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Scholarships & Awards


Pathfinder Award Recipients

At the spring luncheon each year, the Puget Sound Chapter of Phi Beta Kappa honors individuals (both adult and youth), businesses, and institutions with the Pathfinder Award. The award certificate reflects the imagery on the distinguished Phi Beta Kappa key, a hand pointing to the stars. It is given to those who “encourage others to seek new worlds to discover, pathways to explore, and untouched destinations to reach.” The people, businesses, and institutions honored do something to broaden peoples' interest in active intellectual accomplishment; they reach beyond ordinary routine, beyond the regular requirement of their lives and jobs, in order to break new intellectual ground and/or inspire others to do so.

2015

George T. COX for his project, the ALEXANDER HAMILTON FRIENDS ASSOCIATION, started in Seattle but now nationwide, to assist a selected group of high school students in enrolling in college, providing mentors, and establishing an annual leadership camp in Seattle.

The CENTER FOR CHILDREN AND YOUTH JUSTICE, founded by former Washington State Supreme Court Justice Bobbe Bridge, for keeping children in foster care and out of the court system, and for efforts to improve legislation affecting youth.

The EDUCATION DEPARTMENT at the SEATTLE REPERTORY THEATRE, for sponsoring a professional arts training program and programs aimed at youths, including the August Wilson Monologue Competition, and teaching students to write short stories and plays.

2014

Holly ARSENAULT and TEEN TIX, for introducing thousands of teenagers to the performing arts. Teen Tix has facilitated the sale of over 40,000 arts tickets to teens. The day-of-show tickets to 45 arts organizations throughout the Puget Sound region cost only $5 each.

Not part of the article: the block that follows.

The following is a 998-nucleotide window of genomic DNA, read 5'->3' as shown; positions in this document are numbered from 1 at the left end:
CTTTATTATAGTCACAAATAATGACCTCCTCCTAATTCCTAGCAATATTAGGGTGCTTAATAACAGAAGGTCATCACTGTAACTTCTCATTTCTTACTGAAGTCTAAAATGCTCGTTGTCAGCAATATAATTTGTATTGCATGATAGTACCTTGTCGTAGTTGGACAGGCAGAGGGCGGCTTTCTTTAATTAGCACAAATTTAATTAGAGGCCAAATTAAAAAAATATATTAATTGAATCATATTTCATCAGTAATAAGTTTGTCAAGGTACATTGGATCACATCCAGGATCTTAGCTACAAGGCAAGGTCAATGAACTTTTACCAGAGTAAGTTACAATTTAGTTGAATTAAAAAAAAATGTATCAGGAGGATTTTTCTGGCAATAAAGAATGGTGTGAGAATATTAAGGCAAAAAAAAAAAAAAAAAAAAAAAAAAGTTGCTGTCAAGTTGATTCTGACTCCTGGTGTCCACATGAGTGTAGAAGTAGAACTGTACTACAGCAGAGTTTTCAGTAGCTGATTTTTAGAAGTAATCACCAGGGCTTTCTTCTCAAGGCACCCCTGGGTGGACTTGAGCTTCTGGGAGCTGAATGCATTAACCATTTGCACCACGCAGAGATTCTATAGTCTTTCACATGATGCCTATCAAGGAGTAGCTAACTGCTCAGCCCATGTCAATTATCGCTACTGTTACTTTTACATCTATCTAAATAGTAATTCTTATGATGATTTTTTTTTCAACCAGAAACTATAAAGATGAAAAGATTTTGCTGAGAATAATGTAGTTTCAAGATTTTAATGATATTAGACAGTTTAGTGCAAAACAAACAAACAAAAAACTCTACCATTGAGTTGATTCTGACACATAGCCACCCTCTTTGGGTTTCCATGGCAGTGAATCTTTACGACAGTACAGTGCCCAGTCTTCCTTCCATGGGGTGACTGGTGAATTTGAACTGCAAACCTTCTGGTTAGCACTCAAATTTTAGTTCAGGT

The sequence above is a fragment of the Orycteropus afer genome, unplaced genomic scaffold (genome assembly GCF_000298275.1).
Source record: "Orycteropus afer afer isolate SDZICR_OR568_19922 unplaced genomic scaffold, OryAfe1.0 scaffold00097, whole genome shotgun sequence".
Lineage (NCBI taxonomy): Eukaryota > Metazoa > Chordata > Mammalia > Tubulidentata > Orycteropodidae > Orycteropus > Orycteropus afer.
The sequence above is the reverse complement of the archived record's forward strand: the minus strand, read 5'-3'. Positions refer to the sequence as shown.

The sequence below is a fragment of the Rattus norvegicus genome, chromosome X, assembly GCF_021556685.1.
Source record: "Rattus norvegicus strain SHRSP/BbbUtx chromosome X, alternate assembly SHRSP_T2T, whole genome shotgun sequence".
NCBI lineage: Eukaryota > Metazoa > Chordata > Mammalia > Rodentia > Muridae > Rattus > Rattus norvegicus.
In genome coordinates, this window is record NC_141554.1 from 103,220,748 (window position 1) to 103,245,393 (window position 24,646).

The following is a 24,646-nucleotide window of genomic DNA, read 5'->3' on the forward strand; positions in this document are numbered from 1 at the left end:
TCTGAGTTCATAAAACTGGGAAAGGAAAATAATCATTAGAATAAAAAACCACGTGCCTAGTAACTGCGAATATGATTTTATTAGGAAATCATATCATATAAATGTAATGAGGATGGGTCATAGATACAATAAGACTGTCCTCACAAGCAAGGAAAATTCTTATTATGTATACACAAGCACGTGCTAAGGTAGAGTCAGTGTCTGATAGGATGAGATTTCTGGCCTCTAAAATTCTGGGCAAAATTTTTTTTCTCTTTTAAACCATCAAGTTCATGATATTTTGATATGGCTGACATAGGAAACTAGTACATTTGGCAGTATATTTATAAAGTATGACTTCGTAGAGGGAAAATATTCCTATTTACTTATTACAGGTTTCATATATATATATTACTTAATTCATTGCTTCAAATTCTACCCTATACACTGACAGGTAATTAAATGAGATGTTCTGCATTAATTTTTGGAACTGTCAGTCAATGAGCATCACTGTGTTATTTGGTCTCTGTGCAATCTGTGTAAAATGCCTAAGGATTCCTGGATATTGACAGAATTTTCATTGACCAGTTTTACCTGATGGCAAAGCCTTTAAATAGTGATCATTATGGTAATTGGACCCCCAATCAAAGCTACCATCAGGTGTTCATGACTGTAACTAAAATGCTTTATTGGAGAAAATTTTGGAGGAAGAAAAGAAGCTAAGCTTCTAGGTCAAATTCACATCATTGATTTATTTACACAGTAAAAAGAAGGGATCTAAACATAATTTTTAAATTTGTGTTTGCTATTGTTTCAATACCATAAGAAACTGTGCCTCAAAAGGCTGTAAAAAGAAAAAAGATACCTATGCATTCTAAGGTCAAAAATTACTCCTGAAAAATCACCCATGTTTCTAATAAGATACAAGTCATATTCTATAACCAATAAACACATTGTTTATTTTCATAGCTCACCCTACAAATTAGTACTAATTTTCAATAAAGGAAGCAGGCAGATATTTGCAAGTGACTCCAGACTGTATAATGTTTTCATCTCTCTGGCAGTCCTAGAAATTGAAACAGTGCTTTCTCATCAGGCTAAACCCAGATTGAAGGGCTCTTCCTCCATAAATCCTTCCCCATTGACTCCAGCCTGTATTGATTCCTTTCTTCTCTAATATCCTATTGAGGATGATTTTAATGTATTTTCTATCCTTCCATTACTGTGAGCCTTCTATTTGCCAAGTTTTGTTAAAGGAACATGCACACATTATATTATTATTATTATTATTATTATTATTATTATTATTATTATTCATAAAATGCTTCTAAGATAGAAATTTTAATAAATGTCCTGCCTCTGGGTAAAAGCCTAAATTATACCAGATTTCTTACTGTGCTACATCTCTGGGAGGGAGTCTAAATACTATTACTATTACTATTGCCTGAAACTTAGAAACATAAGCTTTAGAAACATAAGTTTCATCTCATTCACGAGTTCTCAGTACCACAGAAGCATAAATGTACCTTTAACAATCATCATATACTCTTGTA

PACIFIC SCIENCE CENTER has provided exceptional science, history, environmental, and cultural exhibits; summer camps; and educational programs for over 50 years. Programs are provided at the Pacific Science Center in Seattle and the Mercer Slough Environmental Center in Bellevue. Their Science on Wheels program travels throughout Washington, Oregon, and Idaho.

Bradley SMITH has led the orchestra program at Eckstein Middle School in Seattle for over a decade. Under his leadership, the program has won competitions nationwide. He has worked with colleagues and volunteers to organize musical summer camps, retreats, and trips to ensure that students at all levels have the opportunity to reach new heights of excellence<./p>

2013

Overton BERRY, for his work in Seattle’s Central Area Motivation Program as a counselor and teacher, assisting low-income youth to reach success by building upon their strongest talents; for performances of free concerts for mentally disabled children; and for benefit concerts for the community and causes throughout the world.

Parker BIXBY, band director, Mercer Island High School, for his inspirational and dedicated teaching every year about 300 5th to 12th grade students, comprising 20% of the student body, to whom he is friend, counselor, therapist, role model, and humanitarian.